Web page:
“We found that high-quality care is being provided at lower total annual cost at a small number of primary care practices. Many of these providers were largely unaware that they’re unique, but they are actually doing something extraordinary, and they have a number of features in common that can be replicated.” —Arnie Milstein, Director, Clinical Excellence Research Center, Stanford University
There is considerable diversity among these high-performing practices. These distinctive features were not linked to the sites’ ownership, location, or characteristics of their patient population. About a third are independent, primary-care-only practices. Others are independent, multi-specialty practices, while still others are affiliated with a health system. One practice is a workplace clinic, while another is a federally qualified health center, or FQHC. Their patients vary widely in their age, income, insurance status, and race/ethnicity.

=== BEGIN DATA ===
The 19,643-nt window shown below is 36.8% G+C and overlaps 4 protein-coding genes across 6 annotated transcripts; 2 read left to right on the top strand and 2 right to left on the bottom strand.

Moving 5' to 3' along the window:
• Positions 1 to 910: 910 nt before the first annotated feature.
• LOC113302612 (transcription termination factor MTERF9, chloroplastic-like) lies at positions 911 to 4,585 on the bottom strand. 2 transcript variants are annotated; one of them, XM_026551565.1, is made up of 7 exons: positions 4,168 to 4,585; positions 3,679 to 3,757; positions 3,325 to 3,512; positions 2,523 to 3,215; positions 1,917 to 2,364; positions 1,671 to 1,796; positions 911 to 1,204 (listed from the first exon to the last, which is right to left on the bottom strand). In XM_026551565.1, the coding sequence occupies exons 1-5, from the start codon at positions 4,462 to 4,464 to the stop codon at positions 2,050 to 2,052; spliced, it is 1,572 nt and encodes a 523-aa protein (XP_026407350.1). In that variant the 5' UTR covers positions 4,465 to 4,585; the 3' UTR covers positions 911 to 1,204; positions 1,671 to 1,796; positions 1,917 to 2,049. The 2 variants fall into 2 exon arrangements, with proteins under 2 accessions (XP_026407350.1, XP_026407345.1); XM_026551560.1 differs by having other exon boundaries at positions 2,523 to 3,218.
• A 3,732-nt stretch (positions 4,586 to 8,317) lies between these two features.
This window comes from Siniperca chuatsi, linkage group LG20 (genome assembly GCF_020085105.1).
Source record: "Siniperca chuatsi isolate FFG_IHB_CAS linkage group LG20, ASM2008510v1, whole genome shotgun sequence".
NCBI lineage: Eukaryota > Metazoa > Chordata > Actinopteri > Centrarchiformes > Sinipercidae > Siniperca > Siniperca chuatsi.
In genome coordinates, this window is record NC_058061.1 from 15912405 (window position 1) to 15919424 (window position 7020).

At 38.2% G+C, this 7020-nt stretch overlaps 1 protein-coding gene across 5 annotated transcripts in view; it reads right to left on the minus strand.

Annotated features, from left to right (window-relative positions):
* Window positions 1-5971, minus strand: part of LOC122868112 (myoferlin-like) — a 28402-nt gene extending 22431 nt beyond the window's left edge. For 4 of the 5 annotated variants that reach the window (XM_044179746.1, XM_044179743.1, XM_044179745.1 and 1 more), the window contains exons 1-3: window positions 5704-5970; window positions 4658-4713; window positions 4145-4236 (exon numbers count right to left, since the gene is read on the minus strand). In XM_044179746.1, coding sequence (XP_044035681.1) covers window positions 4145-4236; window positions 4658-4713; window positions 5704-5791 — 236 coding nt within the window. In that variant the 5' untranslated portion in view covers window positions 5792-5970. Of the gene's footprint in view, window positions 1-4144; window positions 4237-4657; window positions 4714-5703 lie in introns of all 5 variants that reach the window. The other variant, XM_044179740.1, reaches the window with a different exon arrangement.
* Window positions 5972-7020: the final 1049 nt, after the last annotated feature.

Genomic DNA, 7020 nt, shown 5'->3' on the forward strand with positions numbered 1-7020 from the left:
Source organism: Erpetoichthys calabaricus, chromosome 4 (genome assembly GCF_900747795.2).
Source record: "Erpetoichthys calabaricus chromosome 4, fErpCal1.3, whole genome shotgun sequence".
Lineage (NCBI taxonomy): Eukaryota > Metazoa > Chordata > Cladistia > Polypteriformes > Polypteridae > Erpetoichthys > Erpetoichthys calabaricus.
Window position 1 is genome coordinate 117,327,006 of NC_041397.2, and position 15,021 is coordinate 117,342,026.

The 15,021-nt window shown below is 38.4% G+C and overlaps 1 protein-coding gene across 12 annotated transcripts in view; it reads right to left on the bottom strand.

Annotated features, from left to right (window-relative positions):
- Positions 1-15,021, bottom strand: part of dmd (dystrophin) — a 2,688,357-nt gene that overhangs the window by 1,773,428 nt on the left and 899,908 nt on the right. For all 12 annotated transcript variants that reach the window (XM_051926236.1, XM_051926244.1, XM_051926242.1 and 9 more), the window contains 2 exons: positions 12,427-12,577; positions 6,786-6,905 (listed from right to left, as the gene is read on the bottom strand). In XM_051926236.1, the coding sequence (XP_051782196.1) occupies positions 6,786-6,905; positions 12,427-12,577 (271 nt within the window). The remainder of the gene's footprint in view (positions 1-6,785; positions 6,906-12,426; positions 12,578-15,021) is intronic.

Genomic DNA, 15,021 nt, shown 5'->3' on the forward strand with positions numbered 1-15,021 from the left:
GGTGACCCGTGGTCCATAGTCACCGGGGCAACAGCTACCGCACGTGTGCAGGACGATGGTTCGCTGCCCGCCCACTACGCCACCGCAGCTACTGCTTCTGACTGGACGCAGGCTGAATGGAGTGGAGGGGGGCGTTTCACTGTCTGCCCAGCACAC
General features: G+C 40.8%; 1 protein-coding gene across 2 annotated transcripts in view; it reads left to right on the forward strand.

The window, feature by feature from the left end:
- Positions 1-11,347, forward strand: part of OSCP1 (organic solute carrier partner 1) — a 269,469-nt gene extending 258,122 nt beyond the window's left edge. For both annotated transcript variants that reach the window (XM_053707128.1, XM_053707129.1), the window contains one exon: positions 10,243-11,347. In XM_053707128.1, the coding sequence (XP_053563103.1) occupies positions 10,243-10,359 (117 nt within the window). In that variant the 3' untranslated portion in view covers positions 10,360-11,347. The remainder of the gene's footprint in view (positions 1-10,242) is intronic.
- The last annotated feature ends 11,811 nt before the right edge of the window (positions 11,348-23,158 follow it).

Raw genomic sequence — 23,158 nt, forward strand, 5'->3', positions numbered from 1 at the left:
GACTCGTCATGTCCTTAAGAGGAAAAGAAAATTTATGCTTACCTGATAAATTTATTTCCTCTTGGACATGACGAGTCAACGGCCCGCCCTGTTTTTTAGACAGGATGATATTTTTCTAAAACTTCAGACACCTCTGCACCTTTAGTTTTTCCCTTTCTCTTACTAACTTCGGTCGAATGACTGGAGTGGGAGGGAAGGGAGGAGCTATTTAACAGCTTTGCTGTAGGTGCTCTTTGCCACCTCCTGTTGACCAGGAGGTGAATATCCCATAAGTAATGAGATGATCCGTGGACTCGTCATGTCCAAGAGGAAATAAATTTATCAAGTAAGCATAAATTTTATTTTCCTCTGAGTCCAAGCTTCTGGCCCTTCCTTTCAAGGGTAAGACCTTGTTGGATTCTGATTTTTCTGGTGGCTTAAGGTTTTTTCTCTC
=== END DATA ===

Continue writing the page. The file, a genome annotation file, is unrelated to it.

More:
Some are urban, while others are suburban or rural. Geographically, they are spread across the nation—from Rochester, N.Y. to Yorba Linda, Calif., and from Springboro, Ohio to Kissimmee, Fla.
Stanford’s CERC team observed that these high-performing primary care sites differ in three ways from practices with average cost and quality scores, specifically:
- Their patient relationships were deeper
- Their interactions with the healthcare system were wider
- Their practice organization was team-based
“These most valuable care providers are lighting the path toward higher-quality healthcare at lower cost. They show that it can be done without significantly more investment in the practice, or having healthier patients to treat. The features they share are a blueprint for others.” —Jeff Selberg, Executive Director, Peterson Center on Healthcare
BUILDING ON WISDOM AND DEBUNKING MYTHS